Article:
Open Access

Three-year emergency medicine training program in The Netherlands: first evaluation from the residents’ perspective

  • Salomon Willem Koning1Email author,
  • Menno Iskander Gaakeer1 and
  • Rebekka Veugelers1
International Journal of Emergency Medicine20136:30

DOI: 10.1186/1865-1380-6-30

Received: 19 February 2013

Accepted: 8 July 2013

Published: 26 July 2013

Abstract

Background

The Netherlands’ 3-year training in Emergency Medicine (EM) was formally approved and introduced in November 2008. To identify areas for improvement, we conducted the first evaluation of this curriculum from the residents’ perspective.

Methods

A questionnaire was composed on ten aspects of the curriculum. It contained multiple-choice, open and opinion questions; answers to the latter were classified using the Likert scale. The questionnaires were mailed to all enrolled residents.

Results

We mailed questionnaires to all 189 enrolled residents, and 105 responded (55.6%). Although they were satisfied with their training overall, 96.2% thought it was currently too short: 18.3% desired extension to 4 years, 76.0% to 5 and 1.9% to 6 years. Nevertheless, residents expected that they would function effectively as emergency physicians (EPs) after finishing their 3-year training program. Bedside teaching was assessed positively by 35.2%. All rotations were assessed positively, with the general practice rotation seen as contributing the least to the program. According to 43.7%, supervising EPs were available for consultation; 40.7% thought that, in a clinical capacity, the EP was sufficiently present during residents’ shifts. When EPs were present, 82.5% found them to be easily accessible, and 66.6% viewed them as role models. In the Emergency Medicine Departments (EDs) with a higher number of EPs employed, residents tended to perceive better supervision and were more likely to see their EPs as role models. While residents were stimulated to do research, actual support and assistance needed to be improved.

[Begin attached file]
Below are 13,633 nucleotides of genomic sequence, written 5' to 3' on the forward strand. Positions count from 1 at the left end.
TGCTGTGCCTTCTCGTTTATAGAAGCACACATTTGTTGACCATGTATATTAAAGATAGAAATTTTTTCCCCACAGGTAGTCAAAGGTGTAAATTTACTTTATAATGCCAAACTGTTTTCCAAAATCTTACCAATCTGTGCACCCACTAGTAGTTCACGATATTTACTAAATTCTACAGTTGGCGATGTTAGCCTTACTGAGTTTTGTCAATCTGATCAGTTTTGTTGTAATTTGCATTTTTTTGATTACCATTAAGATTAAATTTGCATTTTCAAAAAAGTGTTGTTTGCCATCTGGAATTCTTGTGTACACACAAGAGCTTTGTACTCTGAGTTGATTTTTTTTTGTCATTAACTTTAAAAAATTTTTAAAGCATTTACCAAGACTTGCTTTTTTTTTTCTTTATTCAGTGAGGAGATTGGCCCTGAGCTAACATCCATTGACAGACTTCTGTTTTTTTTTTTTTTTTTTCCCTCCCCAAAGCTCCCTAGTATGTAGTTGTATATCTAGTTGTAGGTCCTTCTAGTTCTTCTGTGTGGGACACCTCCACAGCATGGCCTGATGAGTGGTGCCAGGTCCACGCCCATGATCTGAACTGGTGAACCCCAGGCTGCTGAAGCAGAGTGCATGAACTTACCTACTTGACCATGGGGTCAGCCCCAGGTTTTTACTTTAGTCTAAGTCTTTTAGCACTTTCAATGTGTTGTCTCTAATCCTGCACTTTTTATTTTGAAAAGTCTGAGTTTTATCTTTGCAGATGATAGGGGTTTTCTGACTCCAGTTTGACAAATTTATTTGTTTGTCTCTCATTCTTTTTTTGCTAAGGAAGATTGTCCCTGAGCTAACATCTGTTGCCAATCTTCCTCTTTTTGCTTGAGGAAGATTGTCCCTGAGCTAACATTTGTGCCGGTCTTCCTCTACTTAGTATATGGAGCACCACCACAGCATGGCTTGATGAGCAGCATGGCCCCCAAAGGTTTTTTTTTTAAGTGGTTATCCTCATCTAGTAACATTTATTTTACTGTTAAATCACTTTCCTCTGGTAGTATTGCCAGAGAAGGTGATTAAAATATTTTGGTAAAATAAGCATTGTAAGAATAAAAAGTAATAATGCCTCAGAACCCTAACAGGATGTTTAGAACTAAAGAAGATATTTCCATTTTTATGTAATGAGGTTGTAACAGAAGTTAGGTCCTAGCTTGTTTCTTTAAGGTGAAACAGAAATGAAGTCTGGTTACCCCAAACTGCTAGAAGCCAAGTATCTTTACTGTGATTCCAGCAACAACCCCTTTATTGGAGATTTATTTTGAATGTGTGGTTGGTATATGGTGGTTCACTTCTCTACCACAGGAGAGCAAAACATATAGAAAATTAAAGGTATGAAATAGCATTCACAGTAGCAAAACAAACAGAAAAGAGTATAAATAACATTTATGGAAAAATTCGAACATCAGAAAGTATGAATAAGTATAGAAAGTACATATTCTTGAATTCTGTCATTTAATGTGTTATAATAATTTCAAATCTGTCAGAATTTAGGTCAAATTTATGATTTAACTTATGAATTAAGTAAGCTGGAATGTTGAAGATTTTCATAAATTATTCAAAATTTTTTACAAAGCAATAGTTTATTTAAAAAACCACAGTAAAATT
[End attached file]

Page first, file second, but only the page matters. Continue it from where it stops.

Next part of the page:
Conclusion

Although overall, the current training program was evaluated positively, the residents identified four areas for improvement: (1) in training hospitals, trained EPs should be present more continuously for clinical supervision; (2) bedside teaching should be improved, (3) scientific research should be facilitated more and (4) the training program should be extended.

Keywords

Education [MESH] Emergency medicine [MESH] The Netherlands [MESH] Medical staff Hospital [MESH] Evaluation studies as topic [MESH]

Background

The Netherlands currently has a 3-year national emergency medicine training program. Its length is the result of a compromise: in 1999, The Netherlands Society of Emergency Physicians (NVSHA) attempted to introduce an innovative national emergency medicine (EM) program based on a 5-year curriculum. As this attracted considerable opposition from the existing specialties, the original plans for a comprehensive 5-year program were reduced to the current 3-year curriculum. This was eventually adopted in November 2008 [1, 2] when the Medical Specialist Registration Committee (MSRC) of the Royal Dutch Medical Association (KNMG) recognized the EM program [3]. Today however, EM is still not recognized as a medical specialty [3].

The Netherlands currently has 86 hospital organizations. Between them, these have 96 emergency departments (EDs), 27 of which are accredited as training hospitals for emergency medicine [1]. Non-accredited EM-training hospitals have no EM training at all. The numbers of ED visits per year per hospital range between 10,000 and 50,000. In 2009 there were an estimated 2.2 million ED visits in The Netherlands [4].

In Dutch medical education, students become medical doctors after 6 years of medical training, 2 to 3 years of which consists of clinical rotations. Although junior doctors can then apply for the EM resident training, most work for 1 or 2 years in emergency medicine or another specialty without starting a training program. Roughly half of the current 3-year EM curriculum (approximately 18 months) consists of ED rotations. The rest is spent on rotations elsewhere. Six rotations are obligatory: cardiology, intensive care, pediatrics, anesthesiology, pre-hospital ambulance care and general practice. The length of rotations is not uniform between training hospitals. Other rotations are optional and differ between training hospitals. Residents participate in a yearly national progress examination, but there are no final board examinations.